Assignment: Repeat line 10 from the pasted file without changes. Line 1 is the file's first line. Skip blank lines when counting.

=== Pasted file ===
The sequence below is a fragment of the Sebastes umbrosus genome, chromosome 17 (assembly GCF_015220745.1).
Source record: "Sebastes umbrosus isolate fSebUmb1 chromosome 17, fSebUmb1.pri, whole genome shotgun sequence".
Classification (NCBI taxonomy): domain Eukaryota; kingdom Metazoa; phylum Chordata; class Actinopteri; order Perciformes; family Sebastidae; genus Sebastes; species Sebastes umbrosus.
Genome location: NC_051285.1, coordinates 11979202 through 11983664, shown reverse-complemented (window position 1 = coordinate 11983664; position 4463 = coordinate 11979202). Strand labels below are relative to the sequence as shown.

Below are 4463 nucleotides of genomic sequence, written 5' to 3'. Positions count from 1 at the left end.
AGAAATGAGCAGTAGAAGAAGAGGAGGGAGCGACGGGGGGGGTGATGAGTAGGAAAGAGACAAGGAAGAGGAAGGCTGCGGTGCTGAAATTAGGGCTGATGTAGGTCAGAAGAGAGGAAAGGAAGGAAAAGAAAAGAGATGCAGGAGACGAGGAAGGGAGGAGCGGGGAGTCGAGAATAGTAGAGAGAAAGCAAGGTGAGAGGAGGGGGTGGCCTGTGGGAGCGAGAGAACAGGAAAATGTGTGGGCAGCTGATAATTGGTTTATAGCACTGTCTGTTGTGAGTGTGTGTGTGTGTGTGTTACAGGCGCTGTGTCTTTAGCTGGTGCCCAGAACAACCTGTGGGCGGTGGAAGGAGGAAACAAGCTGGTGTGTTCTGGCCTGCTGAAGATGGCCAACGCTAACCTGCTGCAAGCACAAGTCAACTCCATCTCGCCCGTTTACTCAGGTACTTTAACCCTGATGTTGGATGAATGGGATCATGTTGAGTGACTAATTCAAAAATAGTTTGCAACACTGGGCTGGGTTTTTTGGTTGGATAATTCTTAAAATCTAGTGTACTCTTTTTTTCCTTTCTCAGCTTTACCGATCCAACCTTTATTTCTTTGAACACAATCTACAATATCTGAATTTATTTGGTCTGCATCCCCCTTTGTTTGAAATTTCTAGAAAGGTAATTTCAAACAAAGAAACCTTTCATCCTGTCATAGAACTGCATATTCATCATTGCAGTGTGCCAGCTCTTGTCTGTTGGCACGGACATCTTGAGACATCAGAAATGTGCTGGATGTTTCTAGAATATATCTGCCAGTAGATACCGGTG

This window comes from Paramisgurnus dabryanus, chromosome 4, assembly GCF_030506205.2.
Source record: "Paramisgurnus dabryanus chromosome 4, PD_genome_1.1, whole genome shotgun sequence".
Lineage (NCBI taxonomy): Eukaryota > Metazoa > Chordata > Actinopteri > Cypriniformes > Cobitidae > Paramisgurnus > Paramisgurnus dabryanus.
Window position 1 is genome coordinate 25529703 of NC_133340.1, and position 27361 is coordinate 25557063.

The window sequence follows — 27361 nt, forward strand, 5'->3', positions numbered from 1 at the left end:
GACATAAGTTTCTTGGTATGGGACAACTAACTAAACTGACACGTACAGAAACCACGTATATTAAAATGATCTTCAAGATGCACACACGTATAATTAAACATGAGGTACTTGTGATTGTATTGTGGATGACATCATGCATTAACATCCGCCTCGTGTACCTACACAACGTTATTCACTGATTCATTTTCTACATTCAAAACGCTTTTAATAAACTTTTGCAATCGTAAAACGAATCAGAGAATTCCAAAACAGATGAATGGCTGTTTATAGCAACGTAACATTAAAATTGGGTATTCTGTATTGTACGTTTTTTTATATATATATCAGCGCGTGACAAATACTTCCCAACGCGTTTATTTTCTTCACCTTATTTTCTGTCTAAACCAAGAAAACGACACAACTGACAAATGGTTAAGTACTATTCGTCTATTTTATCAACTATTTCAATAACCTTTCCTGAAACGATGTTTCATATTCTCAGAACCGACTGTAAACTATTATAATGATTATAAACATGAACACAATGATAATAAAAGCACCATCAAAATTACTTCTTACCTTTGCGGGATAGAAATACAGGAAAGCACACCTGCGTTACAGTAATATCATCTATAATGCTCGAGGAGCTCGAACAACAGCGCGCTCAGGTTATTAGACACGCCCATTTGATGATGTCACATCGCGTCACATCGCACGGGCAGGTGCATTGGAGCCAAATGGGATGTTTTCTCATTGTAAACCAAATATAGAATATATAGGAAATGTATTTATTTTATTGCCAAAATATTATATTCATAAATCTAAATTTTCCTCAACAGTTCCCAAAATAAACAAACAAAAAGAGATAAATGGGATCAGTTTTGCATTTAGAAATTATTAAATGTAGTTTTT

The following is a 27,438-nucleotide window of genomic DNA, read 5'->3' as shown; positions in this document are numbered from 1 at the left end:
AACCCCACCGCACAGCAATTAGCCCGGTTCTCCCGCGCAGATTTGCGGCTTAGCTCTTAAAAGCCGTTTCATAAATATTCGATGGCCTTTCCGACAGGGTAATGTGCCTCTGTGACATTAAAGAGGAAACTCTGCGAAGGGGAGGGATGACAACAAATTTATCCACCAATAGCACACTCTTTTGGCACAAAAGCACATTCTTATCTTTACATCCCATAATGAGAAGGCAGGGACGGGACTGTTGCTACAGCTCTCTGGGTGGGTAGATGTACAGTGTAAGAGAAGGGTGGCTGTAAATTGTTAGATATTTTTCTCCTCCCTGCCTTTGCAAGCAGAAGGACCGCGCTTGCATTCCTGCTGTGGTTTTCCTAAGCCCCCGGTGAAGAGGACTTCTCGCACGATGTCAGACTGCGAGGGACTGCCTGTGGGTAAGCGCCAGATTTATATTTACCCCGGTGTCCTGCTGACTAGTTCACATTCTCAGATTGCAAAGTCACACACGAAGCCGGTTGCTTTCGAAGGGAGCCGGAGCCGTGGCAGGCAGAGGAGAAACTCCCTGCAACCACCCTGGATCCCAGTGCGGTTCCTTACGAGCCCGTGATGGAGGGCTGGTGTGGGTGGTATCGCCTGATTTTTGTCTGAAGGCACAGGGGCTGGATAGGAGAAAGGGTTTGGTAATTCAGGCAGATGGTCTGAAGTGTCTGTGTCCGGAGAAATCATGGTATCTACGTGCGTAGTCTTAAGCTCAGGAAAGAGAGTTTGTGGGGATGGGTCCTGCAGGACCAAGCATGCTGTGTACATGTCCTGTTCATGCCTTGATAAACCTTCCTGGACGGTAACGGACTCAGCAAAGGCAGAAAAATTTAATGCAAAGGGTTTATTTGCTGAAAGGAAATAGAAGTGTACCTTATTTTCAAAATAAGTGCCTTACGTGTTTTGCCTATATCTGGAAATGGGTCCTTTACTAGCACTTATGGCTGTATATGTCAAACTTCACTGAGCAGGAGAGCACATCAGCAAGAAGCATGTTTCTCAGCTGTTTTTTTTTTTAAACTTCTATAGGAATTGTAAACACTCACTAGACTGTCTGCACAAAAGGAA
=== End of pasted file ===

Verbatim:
Window position 1 is genome coordinate 25529703 of NC_133340.1, and position 27361 is coordinate 25557063.